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News Updates – Washington

  • Listen to Wynton speaking at National Press Club 2005

    Posted on October 21st, 2005 in Speech | 2

    Wynton spoke at a National Press Luncheon titled “Higher Ground: Hurricane Relief and Rebuilding in New Orleans.” He said that less should be focused on what “they” didn’t do, but what “we” could do to help the hurricane ravaged city. Mr. Marsalis also talked about the influence of jazz musicians and its roots in New Orleans on the social consciousness of Americans. Following his speech, Mr. Marsalis responded to questions and comments submitted by members of the audience.

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  • Wynton to speak at National Press Club luncheon 2005

    Posted on October 6th, 2005 in Speech

    Wynton will speak October 20 at a National Press Club luncheon.
    The NPC luncheon will begin promptly at 12:30 p.m., with Wynton’s address starting just after 1 p.m., followed by a question-and-answer session.
    Advance reservations should be made by telephoning 202-662-7501. Cost of the luncheon is $16 for NPC members, $28 for their guests and $35 for general admission.

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  • Wynton presents the Suite for Human Nature

    Posted on November 30th, 2004 in Concerts | 1

    The Washington Performing Arts Society, the Black Student Fund and Friedman, Billings & Ramsey present the Ambassador of Jazz, Wynton Marsalis, and the Lincoln Center Jazz Orchestra, featuring The Boys Choir of Harlem and guest vocalists, in the world premiere performance of the Suite for Human Nature, a heartwarming musical holiday fable, at Washington’s Lincoln Theatre.

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  • Wynton Marsalis to speak at National Press Club 2003

    Posted on September 19th, 2003 in Speech

    Wynton will speak, on September 22, at a National Press Club luncheon. He will be delivering a speech entitled “Cultural Bankruptcy: Investing in Arts Education”.

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  • Wynton Marsalis to receive the congressional Horizon Award

    Posted on June 25th, 2002 in News

    Wynton Marsalis will be presented with the Congressional “Horizon Award” by Hon. Tom Daschle, Hon. Trent Lott, Hon. Dennis Hastert and Hon. Richard Gephardt at a benefit gala on Tuesday, June 25.

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  • The Kennedy Center Honors: The Grand Prize

    Posted on December 9th, 1996 in Review

    Last night’s Kennedy Center Honors gala paid tribute to the artistic journey. Sure, it celebrated playwright Edward Albee, composer and instrumentalist Benny Carter, country music star Johnny Cash, actor Jack Lemmon and dancer Maria Tallchief.   Keep reading »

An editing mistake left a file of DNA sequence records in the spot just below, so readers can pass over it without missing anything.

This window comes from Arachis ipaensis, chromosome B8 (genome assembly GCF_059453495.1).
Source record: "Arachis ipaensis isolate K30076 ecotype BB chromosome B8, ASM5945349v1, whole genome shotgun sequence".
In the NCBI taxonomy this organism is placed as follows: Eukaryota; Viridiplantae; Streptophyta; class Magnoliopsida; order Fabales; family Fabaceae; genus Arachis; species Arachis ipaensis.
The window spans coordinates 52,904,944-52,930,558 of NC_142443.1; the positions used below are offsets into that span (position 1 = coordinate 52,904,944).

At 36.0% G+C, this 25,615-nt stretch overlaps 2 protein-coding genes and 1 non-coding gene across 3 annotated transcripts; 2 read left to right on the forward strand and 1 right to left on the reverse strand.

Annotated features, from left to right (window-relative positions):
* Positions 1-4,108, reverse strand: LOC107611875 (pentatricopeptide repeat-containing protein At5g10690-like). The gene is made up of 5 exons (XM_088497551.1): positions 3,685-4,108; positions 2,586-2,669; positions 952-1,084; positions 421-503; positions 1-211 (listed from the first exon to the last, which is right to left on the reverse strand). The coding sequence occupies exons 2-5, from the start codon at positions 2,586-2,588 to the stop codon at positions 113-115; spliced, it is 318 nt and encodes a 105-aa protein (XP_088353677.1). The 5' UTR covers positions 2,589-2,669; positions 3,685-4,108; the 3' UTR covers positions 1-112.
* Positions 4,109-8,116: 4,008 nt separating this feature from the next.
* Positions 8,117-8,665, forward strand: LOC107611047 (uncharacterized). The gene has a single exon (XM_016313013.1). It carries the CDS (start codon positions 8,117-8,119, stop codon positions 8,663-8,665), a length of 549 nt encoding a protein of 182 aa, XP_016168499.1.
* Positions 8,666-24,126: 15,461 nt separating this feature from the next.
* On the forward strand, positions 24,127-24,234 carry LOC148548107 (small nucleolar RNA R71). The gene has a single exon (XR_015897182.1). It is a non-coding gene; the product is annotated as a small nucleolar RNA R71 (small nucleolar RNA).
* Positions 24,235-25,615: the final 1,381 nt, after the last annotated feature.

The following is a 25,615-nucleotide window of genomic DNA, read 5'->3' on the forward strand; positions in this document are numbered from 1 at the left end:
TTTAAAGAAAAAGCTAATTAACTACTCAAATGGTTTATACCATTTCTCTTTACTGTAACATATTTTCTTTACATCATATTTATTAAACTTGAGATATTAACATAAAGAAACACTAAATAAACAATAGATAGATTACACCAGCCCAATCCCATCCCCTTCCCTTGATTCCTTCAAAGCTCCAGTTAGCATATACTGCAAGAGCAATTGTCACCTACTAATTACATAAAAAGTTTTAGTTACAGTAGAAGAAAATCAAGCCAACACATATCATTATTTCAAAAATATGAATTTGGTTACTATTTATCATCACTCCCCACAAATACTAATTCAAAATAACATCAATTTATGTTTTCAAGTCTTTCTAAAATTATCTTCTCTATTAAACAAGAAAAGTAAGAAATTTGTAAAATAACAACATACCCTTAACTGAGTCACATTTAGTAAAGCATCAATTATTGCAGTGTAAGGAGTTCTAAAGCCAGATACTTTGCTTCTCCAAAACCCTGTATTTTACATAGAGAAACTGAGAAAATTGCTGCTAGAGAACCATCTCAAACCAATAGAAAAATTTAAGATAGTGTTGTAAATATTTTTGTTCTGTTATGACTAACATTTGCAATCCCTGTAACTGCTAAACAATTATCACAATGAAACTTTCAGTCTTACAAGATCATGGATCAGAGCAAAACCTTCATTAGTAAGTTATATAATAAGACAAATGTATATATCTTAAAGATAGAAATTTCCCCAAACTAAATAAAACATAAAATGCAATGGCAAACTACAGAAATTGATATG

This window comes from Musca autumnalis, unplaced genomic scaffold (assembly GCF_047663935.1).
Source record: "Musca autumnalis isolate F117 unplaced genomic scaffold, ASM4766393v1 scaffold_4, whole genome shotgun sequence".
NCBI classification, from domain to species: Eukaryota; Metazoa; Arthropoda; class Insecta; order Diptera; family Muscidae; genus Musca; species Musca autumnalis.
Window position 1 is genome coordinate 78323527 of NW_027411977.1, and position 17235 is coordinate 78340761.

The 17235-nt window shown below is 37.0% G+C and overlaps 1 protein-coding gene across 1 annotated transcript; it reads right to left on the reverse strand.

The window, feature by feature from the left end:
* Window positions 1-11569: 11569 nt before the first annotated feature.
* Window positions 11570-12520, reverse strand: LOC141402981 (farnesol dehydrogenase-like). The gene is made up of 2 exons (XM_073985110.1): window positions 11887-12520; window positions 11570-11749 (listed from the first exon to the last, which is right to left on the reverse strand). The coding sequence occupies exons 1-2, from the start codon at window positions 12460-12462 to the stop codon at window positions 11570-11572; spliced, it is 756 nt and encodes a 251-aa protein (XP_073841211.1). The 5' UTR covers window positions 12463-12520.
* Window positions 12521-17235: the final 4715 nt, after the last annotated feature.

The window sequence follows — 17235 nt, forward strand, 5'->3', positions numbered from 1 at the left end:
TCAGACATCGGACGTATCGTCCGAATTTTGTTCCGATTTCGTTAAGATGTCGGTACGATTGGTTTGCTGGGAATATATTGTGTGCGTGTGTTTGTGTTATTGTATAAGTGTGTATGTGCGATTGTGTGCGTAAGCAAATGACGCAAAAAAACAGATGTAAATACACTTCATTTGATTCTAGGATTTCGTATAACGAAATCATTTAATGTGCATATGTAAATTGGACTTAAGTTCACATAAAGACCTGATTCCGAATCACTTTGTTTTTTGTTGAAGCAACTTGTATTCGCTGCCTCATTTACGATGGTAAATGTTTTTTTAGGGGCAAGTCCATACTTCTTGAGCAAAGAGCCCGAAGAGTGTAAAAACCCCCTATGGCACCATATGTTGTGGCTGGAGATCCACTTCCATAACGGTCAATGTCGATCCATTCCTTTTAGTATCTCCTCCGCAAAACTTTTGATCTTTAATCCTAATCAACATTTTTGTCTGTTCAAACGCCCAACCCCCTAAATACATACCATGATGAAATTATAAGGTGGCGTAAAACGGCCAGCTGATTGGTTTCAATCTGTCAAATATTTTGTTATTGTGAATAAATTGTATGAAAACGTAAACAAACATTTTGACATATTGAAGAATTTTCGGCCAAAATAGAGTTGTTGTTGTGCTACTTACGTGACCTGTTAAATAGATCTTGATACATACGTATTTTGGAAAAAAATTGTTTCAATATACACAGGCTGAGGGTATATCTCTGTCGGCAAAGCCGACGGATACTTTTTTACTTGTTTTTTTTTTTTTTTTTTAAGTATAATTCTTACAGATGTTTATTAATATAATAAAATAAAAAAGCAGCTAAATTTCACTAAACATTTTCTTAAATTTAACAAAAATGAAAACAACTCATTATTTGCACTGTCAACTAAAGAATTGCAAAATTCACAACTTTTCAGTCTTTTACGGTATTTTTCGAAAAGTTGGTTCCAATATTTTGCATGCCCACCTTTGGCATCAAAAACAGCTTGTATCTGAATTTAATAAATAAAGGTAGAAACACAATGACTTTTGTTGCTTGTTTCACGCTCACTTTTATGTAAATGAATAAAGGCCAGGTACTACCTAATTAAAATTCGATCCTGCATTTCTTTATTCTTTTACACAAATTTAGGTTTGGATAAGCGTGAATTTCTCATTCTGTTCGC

• Wynton Marsalis and the Jazz Rage

    Posted on March 19th, 1995 in Profiles & Interviews

    Wynton Marsalis, the premier jazz figure of his time, leans against his black baby grand, lovingly explaining the life and legacy of Louis Armstrong to a Brazilian TV crew. The interview was supposed to have ended half an hour ago, but Marsalis waves off his publicist. He is hard into Teacher Wynton mode now, tracing Armstrong year by year from New Orleans to a Chicago ballroom.   Keep reading »

  • Jazz at the White House (Home of a Serious Fan)

    Posted on June 21st, 1993 in

    It had to happen, and when it did, it wasn’t nearly as bad as it could have been. After President Clinton gave his final remarks tonight at the White House jazz festival, the saxophonist Illinois Jacquet handed him a saxophone, and off the band went into Miles Davis’s blues waltz, “All Blues.” Happy to say, the President (who in his early career as a saxophonist had committed Mr. Jacquet’s landmark improvisation on “Flying Home” to memory), didn’t equivocate, change his mind or buckle to pressure, though he did look a bit uncomfortable.   Keep reading »

  • A Red, White and Blues Evening at the White House

    Posted on June 21st, 1993 in Review

    Her’s was the opening salvo Friday evening at the White House in a heady two-hour mix of entertainment and artistry. It was one of those magic evenings when the blues in the night met the green of the lawn—specifically the South Lawn, where a large area was covered with a canopy, under which 30 artists tried to encapsulate much of the music’s history.   Keep reading »

  • Joyfull Jammings at The Blue House

    Posted on June 19th, 1993 in Review

    At night’s end, the First Saxophonist contributed a cool solo to what could be a signature tune for a president—“Every Day I Have the Blues.” Luckily, it’s already the signature tune of jazz vocalist Joe Williams, and while a poll-conscious Bill Clinton clearly might empathize with lyrics like “nobody seems to love me,” his presence last night on a stage with several dozen jazz greats was not weary confession but jubilant confirmation of his regard for the form.   Keep reading »